What are the most important issues facing small firms? Sargent replies: ‘Maintaining client focus. For high street practices to develop, you need to maintain the trust of clients. You want your number to be in your clients’ telephone contact list, along with the dentist and doctor, and you want your clients to feel they can just walk through the door for advice.

‘There’s no point in small firms trying to run with the big boys. You haven’t the staff or the budget. You should be encouraging people, in particular your private clients, to update wills, seek advice on care home fees and lasting powers of attorney, and generally providing them with advice around life-changing moments. If you manage your clients properly, you will see more of them.’

And is her approach working? ‘I think so,’ she says. ‘[SFD] chairman Paul Bennett said mine was the voice of the sensible, common sense high street firm. That’s good enough for me.’

Membership benefits

Membership of the Small Firms Division is free and offers a shared community to take advantage of expertise in marketing, business development, tax and accountancy, as well as news, campaigns and changes in regulation affecting small firms and sole practitioners.

There is information on career development for staff, recruitment and retention, general business advice and marketing tools to maximise efficiency.

Members are entitled to free access to information provided by online legal research service Westlaw UK. The information, supplied fortnightly, includes case law and legislation updates, regulatory developments and news in a range of common practice areas.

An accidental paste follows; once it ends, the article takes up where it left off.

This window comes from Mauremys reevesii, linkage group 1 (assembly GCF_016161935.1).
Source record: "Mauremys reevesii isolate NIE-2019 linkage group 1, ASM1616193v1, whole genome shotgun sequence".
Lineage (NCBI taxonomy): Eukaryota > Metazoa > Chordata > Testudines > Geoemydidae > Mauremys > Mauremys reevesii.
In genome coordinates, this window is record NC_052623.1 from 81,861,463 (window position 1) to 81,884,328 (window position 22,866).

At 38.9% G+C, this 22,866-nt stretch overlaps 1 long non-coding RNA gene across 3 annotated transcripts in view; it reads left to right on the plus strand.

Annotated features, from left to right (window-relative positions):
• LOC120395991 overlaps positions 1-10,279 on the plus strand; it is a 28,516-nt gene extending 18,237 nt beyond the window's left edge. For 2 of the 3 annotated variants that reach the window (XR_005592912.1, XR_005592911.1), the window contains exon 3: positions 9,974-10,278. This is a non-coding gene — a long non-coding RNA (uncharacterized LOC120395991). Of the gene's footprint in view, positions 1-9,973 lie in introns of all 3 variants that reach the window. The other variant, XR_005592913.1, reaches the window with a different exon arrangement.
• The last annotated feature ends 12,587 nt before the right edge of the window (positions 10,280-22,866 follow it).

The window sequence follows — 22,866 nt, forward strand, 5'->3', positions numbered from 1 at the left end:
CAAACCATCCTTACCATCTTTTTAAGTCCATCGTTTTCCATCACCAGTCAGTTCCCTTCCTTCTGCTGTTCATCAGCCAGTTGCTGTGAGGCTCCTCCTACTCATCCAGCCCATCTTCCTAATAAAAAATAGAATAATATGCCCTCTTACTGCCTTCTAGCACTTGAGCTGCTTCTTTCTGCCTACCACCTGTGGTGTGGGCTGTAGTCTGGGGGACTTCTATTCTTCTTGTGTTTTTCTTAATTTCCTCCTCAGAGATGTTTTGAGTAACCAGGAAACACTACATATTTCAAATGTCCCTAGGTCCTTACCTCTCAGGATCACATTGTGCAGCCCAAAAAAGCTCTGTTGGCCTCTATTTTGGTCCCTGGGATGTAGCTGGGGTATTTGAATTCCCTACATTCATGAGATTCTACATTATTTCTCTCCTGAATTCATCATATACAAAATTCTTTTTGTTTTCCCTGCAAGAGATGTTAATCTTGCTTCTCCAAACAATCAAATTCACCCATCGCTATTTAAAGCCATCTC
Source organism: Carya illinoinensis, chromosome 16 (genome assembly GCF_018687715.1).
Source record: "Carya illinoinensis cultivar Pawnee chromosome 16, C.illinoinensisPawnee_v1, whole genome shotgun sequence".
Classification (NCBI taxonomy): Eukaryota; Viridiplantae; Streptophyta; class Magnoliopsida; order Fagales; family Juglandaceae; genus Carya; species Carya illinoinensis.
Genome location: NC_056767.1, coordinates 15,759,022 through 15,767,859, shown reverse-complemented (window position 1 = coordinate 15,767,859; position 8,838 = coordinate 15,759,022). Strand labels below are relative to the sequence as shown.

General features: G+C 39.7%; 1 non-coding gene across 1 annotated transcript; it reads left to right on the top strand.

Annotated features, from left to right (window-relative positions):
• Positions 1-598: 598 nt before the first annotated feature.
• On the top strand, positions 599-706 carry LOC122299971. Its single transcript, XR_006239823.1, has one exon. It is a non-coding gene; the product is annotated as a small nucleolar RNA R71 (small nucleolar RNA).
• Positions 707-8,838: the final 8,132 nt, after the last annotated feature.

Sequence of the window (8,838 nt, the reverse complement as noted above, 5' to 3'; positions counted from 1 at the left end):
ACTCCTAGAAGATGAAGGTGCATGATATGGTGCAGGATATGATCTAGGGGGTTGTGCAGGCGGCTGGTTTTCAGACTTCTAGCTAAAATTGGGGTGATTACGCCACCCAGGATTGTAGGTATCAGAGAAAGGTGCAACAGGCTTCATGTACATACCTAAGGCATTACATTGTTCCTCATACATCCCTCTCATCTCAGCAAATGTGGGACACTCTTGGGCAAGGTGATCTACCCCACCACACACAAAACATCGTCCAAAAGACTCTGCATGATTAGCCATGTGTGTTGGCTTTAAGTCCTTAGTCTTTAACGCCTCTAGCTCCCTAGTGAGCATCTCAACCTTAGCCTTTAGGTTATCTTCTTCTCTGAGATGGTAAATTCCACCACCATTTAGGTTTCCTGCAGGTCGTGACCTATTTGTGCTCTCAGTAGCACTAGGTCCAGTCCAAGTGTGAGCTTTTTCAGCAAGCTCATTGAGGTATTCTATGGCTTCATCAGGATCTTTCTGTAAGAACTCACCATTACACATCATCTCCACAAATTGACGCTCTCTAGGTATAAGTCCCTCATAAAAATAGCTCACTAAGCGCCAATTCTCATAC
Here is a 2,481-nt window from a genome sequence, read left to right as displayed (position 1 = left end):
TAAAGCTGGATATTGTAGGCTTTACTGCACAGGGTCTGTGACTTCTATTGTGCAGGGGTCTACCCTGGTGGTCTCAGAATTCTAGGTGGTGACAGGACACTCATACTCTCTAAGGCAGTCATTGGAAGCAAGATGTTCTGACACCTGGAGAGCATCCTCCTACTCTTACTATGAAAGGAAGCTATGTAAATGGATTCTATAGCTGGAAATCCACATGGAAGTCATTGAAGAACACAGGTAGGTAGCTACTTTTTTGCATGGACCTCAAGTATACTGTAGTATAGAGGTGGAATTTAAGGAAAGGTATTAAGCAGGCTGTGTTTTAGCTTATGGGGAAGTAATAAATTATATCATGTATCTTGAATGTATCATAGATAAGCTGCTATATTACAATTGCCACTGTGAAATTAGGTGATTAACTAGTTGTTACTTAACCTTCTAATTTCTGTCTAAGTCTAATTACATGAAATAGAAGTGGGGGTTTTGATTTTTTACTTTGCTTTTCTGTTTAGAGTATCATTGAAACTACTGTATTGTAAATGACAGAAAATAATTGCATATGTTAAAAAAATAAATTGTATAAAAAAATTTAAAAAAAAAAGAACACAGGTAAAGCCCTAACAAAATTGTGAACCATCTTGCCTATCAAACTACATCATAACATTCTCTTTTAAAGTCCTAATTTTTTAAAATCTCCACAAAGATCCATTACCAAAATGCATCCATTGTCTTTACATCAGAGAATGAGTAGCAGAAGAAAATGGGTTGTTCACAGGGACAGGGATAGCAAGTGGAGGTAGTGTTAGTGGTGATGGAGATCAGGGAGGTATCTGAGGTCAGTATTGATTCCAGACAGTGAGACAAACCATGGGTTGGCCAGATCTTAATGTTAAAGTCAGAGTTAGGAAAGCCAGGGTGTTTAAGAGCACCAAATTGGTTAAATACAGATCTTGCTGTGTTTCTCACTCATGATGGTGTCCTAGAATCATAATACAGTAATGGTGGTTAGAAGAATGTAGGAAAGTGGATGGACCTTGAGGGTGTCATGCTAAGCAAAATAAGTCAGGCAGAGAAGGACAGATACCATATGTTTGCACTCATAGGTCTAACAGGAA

Members also benefit from: practice notes, feature articles, hot tips from experts on business issues and tailored webinars and events.

The division’s website currently includes the results of a survey into small firms’ experiences of securing professional indemnity insurance cover. It also announces the 2015 launch of a specialist SRA small firm team to advise the sector on compliance issues.

For more details and to comment on what additional services you would find useful, email:

John Scott, SFD committee member and northeast England-based sole practitioner practising as Reed Ryder & Meikle, suspects he is one of the ‘very few’ solicitors who is also a member of the National Union of Mineworkers. ‘My constituents,’ he says, ‘are the more mature type of solicitor, working alone or running a small firm, who are a mite technophobic and struggling to adapt to new online ways of doing things.’

His vision for the division is that, in conjunction with the Law Society, it should give practical support and assistance in countering such developments as accountancy firms earning – ‘after two afternoon training sessions’ – grants of probate. ‘Solicitors are regulated on all sides and yet the same rules don’t seem to apply to our competitors.’